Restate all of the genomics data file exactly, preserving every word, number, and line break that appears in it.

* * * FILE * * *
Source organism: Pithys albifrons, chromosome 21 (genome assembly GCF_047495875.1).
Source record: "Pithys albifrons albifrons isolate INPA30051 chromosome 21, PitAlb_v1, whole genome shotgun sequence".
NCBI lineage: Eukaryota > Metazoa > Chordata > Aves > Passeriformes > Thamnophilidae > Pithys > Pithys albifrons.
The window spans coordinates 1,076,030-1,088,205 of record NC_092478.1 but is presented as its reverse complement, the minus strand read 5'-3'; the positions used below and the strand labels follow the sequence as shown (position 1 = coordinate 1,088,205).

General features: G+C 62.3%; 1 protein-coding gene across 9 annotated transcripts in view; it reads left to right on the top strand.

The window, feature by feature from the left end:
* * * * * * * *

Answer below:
Source organism: Pithys albifrons, chromosome 21 (genome assembly GCF_047495875.1).
Source record: "Pithys albifrons albifrons isolate INPA30051 chromosome 21, PitAlb_v1, whole genome shotgun sequence".
NCBI lineage: Eukaryota > Metazoa > Chordata > Aves > Passeriformes > Thamnophilidae > Pithys > Pithys albifrons.
The window spans coordinates 1,076,030-1,088,205 of record NC_092478.1 but is presented as its reverse complement, the minus strand read 5'-3'; the positions used below and the strand labels follow the sequence as shown (position 1 = coordinate 1,088,205).

General features: G+C 62.3%; 1 protein-coding gene across 9 annotated transcripts in view; it reads left to right on the top strand.

The window, feature by feature from the left end: